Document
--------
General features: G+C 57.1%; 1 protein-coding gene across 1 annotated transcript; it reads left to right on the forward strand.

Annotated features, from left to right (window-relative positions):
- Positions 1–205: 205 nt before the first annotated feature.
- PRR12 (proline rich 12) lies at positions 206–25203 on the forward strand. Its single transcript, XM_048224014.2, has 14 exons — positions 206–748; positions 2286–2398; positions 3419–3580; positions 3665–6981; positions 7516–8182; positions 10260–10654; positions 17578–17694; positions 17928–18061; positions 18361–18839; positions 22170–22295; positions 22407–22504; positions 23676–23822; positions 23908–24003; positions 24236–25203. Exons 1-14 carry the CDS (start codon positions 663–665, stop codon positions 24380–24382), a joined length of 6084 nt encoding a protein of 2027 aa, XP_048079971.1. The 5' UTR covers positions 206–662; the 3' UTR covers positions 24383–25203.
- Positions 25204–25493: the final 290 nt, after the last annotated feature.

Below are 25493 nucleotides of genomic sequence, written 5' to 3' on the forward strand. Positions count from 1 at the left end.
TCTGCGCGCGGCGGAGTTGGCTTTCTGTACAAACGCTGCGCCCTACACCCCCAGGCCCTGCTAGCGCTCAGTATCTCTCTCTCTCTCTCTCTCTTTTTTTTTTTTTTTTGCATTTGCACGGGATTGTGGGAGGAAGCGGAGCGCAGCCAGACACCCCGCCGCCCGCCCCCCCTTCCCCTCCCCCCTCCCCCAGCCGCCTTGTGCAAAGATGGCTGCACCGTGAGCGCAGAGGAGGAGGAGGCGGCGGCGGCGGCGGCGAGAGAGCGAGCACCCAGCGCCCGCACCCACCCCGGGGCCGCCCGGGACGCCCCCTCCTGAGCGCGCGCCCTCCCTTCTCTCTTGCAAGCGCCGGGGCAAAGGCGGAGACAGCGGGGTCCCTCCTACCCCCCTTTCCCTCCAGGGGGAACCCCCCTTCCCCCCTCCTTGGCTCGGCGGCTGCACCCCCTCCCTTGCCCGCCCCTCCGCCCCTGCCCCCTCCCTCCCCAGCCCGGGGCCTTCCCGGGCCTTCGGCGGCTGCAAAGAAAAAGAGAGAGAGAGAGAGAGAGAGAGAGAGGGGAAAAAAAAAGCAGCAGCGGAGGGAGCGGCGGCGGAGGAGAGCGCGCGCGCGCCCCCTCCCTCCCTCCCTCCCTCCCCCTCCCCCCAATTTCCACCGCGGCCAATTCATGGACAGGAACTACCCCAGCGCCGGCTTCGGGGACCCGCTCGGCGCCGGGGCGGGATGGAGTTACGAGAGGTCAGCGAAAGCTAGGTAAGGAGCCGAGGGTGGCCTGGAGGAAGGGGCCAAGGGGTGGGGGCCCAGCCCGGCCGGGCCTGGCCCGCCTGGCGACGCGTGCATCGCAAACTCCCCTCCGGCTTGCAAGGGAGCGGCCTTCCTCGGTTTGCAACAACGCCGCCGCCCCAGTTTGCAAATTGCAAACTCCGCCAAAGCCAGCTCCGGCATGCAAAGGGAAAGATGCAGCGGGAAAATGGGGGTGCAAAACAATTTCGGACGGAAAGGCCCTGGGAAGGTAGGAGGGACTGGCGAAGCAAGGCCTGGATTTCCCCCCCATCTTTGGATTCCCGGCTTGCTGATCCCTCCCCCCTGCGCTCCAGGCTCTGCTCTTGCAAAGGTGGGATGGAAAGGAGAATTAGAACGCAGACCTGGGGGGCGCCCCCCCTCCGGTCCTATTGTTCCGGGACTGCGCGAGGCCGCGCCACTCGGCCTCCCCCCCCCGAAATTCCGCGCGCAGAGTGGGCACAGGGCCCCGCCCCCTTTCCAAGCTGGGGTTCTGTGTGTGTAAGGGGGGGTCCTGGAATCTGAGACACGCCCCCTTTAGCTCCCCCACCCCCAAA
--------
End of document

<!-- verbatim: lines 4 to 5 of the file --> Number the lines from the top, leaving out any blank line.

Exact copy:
- PRR12 (proline rich 12) lies at positions 206–25203 on the forward strand. Its single transcript, XM_048224014.2, has 14 exons — positions 206–748; positions 2286–2398; positions 3419–3580; positions 3665–6981; positions 7516–8182; positions 10260–10654; positions 17578–17694; positions 17928–18061; positions 18361–18839; positions 22170–22295; positions 22407–22504; positions 23676–23822; positions 23908–24003; positions 24236–25203. Exons 1-14 carry the CDS (start codon positions 663–665, stop codon positions 24380–24382), a joined length of 6084 nt encoding a protein of 2027 aa, XP_048079971.1. The 5' UTR covers positions 206–662; the 3' UTR covers positions 24383–25203.
- Positions 25204–25493: the final 290 nt, after the last annotated feature.